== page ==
Welcome to the History of Antrobus website, which aims to bring together and share photos and stories about the village of Antrobus, Cheshire.
If you have any photographs, memories or stories to contribute, or would like more information, please contact me at Clare.email@example.com
Spurred on by our exhibition to commemorate the life of John Wilkinson last May, the Antrobus History Group are planning to look at the natural history of Antrobus in 2019.
We shall be using the wonderful book “A Country Parish” written by A W Boyd as our starting point. Major Boyd lived at Frandley House in Antrobus, and was a celebrated ornithologist and naturalist. He was a long time contributor to the Guardian’s “Country Diary.” We will compare the natural life of our village as he recorded it in 1951 with what we see around us today.
It will be a huge task and we would be very grateful for any help villagers are able to offer. We would particularly like to record the changes to :
- bird life
- wild flower
- land use
And we are also trying to discover the oldest tree as part of a village tree survey.
Not only are we looking at natural history, but we are also interested in local customs, such as Soulcaking.
Please save the weekend of 21 and 22 September. It will be the Antrobus Village Weekend with an exhibition of our findings in St. Marks Church, together with the wonderful Village Show organised by our WI, in the village hall on the Saturday.
Thanks for all your support so far, and if you are interested please do get in touch directly or put your name down on the list in the shop.
Whilst browsing the Cheshire Image Bank this previously unseen photograph of Antrobus appeared. So after a few e-mails and a request to acknowledge Weaver Hall Museum as the source, we now the chance to see the centre of Antrobus as it was over a hundred years ago. Quite when the picture was taken is still unclear, so if you can help to date it, please do get in touch.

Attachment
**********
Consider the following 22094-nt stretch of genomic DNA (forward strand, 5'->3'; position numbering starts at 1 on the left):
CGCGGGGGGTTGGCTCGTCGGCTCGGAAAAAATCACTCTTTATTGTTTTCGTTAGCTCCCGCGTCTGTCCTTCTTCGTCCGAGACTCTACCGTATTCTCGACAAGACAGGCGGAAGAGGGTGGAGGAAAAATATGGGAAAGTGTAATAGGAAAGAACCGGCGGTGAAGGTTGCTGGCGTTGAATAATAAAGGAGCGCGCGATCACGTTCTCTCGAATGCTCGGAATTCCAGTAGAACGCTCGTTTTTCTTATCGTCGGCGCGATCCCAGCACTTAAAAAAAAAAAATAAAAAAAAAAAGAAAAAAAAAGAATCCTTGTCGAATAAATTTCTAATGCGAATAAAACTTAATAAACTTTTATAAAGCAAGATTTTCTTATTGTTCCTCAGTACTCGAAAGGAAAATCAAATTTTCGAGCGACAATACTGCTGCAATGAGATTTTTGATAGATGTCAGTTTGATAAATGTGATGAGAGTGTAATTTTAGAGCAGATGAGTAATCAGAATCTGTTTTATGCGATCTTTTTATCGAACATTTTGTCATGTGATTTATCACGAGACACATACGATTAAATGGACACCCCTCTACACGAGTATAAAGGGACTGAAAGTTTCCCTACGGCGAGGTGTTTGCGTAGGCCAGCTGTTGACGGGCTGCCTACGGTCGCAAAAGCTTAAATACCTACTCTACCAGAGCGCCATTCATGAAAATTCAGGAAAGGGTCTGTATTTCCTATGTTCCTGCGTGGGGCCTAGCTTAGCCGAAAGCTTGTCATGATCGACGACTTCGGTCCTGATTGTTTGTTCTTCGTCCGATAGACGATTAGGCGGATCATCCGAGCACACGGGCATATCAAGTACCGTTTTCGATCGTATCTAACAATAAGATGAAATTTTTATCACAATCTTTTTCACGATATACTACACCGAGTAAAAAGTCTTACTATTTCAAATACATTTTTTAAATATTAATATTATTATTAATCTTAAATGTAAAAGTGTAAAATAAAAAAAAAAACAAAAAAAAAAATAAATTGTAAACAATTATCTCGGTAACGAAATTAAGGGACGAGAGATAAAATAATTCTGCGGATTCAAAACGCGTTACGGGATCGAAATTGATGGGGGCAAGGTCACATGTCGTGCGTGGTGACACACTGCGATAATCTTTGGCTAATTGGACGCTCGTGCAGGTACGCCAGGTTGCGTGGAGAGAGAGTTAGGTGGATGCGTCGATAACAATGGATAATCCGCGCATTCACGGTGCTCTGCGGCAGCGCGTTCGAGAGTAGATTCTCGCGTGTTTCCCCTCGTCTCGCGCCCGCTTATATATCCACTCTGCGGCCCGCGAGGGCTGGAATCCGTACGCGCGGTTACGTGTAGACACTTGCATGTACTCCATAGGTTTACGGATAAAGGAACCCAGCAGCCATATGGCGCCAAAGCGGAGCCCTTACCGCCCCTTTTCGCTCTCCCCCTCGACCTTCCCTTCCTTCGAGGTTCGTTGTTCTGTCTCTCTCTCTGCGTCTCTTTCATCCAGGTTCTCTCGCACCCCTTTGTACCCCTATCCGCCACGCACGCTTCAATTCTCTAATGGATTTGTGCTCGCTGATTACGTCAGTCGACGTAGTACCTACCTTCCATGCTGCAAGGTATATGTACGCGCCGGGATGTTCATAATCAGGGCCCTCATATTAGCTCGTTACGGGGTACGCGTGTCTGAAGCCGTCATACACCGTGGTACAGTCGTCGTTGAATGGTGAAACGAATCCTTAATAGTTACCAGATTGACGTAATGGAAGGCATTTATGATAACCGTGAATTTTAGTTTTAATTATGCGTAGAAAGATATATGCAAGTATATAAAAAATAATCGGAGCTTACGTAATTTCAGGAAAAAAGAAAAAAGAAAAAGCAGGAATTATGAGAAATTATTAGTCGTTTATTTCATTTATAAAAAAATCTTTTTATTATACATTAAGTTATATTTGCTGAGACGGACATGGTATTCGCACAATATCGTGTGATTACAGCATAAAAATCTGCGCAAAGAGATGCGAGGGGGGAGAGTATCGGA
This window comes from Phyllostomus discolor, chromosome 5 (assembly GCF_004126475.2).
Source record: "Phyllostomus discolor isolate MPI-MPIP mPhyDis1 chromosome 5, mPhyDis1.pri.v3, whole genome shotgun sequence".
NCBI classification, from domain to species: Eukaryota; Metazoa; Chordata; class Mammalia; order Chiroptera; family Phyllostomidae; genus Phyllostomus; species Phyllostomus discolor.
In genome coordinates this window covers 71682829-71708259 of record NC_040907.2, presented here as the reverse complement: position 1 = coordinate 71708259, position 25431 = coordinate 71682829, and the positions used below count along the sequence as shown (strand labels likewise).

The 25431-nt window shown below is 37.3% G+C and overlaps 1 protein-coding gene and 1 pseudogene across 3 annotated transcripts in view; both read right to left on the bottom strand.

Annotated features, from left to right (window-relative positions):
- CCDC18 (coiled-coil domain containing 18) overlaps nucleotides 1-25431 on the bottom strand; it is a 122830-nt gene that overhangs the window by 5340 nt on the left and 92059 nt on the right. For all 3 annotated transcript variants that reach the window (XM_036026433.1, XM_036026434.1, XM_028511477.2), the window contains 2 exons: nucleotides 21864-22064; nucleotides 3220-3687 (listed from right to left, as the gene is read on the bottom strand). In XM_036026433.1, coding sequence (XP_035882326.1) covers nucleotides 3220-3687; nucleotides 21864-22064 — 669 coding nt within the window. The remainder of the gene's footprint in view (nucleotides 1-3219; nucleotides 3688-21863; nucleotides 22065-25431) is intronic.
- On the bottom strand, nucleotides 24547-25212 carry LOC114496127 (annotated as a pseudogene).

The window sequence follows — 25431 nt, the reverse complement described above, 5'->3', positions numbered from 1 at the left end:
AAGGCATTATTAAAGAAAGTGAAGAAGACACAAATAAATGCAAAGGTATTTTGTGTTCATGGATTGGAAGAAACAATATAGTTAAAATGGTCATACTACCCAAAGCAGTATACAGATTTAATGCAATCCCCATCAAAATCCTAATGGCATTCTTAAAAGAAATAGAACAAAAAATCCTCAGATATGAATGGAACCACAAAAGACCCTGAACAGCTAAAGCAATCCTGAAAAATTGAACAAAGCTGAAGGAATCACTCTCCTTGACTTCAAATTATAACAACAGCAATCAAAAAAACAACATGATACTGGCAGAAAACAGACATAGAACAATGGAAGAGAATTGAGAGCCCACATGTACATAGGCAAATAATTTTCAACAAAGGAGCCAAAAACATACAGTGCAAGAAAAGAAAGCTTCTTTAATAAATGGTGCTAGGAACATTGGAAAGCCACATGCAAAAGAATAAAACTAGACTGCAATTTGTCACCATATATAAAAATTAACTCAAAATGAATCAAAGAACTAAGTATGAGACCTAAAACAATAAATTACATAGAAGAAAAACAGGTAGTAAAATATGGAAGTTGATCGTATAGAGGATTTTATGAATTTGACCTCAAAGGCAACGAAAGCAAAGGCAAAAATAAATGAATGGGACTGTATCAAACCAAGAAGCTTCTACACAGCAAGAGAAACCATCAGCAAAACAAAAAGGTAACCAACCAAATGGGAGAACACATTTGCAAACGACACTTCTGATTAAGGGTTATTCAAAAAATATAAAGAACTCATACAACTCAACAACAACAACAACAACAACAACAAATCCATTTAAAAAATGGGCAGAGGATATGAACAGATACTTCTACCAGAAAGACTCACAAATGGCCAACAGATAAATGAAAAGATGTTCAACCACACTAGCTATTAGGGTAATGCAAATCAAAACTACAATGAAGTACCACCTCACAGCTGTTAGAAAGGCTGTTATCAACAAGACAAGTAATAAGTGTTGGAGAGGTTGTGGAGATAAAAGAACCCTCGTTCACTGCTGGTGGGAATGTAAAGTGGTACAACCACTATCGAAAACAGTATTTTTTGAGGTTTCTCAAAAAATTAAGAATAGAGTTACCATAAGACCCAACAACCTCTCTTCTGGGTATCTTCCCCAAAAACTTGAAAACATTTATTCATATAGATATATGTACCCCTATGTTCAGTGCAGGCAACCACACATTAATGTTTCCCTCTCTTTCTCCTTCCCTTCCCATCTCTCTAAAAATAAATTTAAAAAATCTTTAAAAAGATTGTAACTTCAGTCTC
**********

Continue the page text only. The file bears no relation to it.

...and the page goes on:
Just before Christmas, The Pole in Antrobus came onto the market. At the same time, Cogshall Hall is also for sale. For many years the rivalry between the two estates played out in village life.
The now-named Old Pole in Knutsford Road was the original house of the Eaton family who lived there for generations, however in 1792 a new house was completed with exacting specifications from the late George Eaton. Meanwhile Cogshall Hall just over the border was also going through a make-over and in the 1790s Peter Jackson moved from Frandley Farm, Seven Oaks into a renovated Cogshall Hall where he died in 1803.
Not to be outdone by his neighbour at the Pole, the heir of Peter Jackson also had a change of birth name approved by the King. Three years after the death of Peter Jackson, Peter Shakerley his supposedly illegitimate son took his father’s surname after approval by the King:
The King has been graciously pleased to grant unto Peter Shackerly, of Cogshall-hall, in this county, Esq. His Royal Licence and Authority, that he and his Issue may take and use the surname and bear the arms of Jackson only, out of grateful and affectionate respect to the memory of Peter Jackson, late of Cogshall-hall aforesaid, Esq. deceased; such arms being first duly exemplified according to the laws of arms, and recorded in the Herald’s office.
Things got no better between the two estates when in December 1846 a public meeting was held to discuss where to build a new church in Antrobus. There were two proposals, one from Peter Jackson to build it on his land, and the other from George Eaton who wished it built on his land along Knutsford Road. According to reports the meeting became very heated and in the end the vote went against Peter Jackson, and construction of St Marks started the following year. Peter Jackson took his revenge by building a lodge on one of the sites of his proposed church, the plan of the lodge symbolically forming a cross.
Fast forward nearly 175 and the two estates are once again in competition – this time for a new owner…